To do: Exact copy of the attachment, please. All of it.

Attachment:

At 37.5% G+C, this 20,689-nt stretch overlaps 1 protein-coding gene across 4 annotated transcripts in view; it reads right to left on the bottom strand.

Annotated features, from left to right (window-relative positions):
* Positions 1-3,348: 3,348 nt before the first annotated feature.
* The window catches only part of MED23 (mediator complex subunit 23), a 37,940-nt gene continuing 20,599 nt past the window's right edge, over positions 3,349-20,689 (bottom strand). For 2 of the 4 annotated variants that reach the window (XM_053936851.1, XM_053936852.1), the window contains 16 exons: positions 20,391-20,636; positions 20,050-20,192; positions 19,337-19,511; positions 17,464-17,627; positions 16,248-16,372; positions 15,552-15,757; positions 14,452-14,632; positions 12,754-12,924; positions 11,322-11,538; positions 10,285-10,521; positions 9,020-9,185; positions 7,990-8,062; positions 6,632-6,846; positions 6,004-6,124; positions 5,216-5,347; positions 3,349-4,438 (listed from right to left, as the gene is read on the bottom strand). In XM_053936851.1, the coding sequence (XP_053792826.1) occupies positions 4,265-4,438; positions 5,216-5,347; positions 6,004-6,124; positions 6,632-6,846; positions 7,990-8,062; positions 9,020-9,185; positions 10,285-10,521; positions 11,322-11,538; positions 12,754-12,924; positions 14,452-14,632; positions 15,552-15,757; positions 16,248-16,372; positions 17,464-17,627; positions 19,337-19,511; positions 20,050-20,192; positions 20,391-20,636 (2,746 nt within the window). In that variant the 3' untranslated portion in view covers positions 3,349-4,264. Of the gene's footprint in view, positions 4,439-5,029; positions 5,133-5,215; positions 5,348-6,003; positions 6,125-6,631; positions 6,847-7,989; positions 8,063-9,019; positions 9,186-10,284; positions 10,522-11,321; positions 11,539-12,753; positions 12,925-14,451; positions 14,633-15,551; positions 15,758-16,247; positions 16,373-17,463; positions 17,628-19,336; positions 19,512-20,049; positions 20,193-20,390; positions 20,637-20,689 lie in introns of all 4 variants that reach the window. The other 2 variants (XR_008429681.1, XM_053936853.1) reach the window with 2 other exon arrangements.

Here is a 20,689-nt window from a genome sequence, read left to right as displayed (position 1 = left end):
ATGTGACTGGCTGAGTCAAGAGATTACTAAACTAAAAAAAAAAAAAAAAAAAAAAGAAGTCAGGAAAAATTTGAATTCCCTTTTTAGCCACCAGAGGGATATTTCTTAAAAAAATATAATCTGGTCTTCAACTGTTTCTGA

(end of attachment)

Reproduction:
At 37.5% G+C, this 20,689-nt stretch overlaps 1 protein-coding gene across 4 annotated transcripts in view; it reads right to left on the bottom strand.

Annotated features, from left to right (window-relative positions):
* Positions 1-3,348: 3,348 nt before the first annotated feature.
* The window catches only part of MED23 (mediator complex subunit 23), a 37,940-nt gene continuing 20,599 nt past the window's right edge, over positions 3,349-20,689 (bottom strand). For 2 of the 4 annotated variants that reach the window (XM_053936851.1, XM_053936852.1), the window contains 16 exons: positions 20,391-20,636; positions 20,050-20,192; positions 19,337-19,511; positions 17,464-17,627; positions 16,248-16,372; positions 15,552-15,757; positions 14,452-14,632; positions 12,754-12,924; positions 11,322-11,538; positions 10,285-10,521; positions 9,020-9,185; positions 7,990-8,062; positions 6,632-6,846; positions 6,004-6,124; positions 5,216-5,347; positions 3,349-4,438 (listed from right to left, as the gene is read on the bottom strand). In XM_053936851.1, the coding sequence (XP_053792826.1) occupies positions 4,265-4,438; positions 5,216-5,347; positions 6,004-6,124; positions 6,632-6,846; positions 7,990-8,062; positions 9,020-9,185; positions 10,285-10,521; positions 11,322-11,538; positions 12,754-12,924; positions 14,452-14,632; positions 15,552-15,757; positions 16,248-16,372; positions 17,464-17,627; positions 19,337-19,511; positions 20,050-20,192; positions 20,391-20,636 (2,746 nt within the window). In that variant the 3' untranslated portion in view covers positions 3,349-4,264. Of the gene's footprint in view, positions 4,439-5,029; positions 5,133-5,215; positions 5,348-6,003; positions 6,125-6,631; positions 6,847-7,989; positions 8,063-9,019; positions 9,186-10,284; positions 10,522-11,321; positions 11,539-12,753; positions 12,925-14,451; positions 14,633-15,551; positions 15,758-16,247; positions 16,373-17,463; positions 17,628-19,336; positions 19,512-20,049; positions 20,193-20,390; positions 20,637-20,689 lie in introns of all 4 variants that reach the window. The other 2 variants (XR_008429681.1, XM_053936853.1) reach the window with 2 other exon arrangements.

Here is a 20,689-nt window from a genome sequence, read left to right as displayed (position 1 = left end):
ATGTGACTGGCTGAGTCAAGAGATTACTAAACTAAAAAAAAAAAAAAAAAAAAAAGAAGTCAGGAAAAATTTGAATTCCCTTTTTAGCCACCAGAGGGATATTTCTTAAAAAAATATAATCTGGTCTTCAACTGTTTCTGA